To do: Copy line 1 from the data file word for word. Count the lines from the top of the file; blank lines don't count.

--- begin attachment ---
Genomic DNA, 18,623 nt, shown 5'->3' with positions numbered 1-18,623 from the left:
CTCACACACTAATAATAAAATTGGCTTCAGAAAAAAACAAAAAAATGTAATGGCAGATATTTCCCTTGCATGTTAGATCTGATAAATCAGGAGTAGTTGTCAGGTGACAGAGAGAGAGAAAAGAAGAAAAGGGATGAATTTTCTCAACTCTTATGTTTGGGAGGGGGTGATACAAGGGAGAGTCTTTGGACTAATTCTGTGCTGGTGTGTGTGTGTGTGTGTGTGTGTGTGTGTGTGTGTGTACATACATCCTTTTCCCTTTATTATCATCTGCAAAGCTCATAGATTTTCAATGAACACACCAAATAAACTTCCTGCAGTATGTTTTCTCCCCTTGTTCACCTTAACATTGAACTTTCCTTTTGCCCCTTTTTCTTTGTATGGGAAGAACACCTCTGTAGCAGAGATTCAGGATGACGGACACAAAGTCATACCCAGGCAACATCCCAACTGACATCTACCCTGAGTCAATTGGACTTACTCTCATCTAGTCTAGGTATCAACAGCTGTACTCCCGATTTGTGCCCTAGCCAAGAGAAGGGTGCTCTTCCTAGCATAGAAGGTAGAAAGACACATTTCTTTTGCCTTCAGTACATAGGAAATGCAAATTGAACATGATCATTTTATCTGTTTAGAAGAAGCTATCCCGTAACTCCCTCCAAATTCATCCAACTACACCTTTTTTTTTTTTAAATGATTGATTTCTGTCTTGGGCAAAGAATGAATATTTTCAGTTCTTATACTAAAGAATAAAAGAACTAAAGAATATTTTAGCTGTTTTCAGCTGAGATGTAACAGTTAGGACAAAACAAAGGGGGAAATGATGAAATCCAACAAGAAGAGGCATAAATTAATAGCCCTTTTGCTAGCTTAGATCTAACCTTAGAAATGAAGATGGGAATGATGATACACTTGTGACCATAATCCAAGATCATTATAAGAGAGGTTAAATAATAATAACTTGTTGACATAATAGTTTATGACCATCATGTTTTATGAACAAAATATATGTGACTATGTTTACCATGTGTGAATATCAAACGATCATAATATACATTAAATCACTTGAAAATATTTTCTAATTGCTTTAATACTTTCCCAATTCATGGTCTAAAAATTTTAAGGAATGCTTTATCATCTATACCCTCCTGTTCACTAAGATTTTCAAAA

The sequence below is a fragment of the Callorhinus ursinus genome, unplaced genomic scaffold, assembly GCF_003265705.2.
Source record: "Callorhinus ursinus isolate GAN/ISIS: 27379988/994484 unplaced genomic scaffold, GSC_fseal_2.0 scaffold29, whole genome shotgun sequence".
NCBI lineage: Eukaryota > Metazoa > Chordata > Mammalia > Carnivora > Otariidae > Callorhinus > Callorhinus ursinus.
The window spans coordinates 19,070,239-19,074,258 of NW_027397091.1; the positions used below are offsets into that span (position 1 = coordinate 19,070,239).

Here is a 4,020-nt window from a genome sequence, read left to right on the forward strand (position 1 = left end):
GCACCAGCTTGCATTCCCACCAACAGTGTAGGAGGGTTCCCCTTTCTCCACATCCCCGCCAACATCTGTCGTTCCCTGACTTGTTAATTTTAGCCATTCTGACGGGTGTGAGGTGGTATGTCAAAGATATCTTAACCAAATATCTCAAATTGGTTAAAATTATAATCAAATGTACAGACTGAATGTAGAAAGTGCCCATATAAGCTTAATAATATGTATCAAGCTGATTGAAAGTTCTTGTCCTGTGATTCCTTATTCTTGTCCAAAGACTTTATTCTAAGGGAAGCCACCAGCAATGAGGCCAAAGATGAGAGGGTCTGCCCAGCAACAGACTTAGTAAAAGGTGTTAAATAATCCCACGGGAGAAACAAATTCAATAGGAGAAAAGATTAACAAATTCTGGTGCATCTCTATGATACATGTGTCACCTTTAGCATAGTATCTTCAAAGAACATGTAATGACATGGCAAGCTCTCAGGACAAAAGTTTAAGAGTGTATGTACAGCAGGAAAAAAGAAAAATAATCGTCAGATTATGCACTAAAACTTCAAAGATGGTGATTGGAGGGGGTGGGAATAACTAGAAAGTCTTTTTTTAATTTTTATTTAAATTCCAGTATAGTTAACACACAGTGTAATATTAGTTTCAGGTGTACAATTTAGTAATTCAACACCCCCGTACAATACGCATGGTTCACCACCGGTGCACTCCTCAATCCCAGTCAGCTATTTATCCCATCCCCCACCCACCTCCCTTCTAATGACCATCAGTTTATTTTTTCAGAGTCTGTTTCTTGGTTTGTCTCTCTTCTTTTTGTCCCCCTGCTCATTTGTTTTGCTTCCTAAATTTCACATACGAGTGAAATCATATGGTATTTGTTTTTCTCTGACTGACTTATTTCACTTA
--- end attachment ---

Genomic DNA, 18,623 nt, shown 5'->3' with positions numbered 1-18,623 from the left: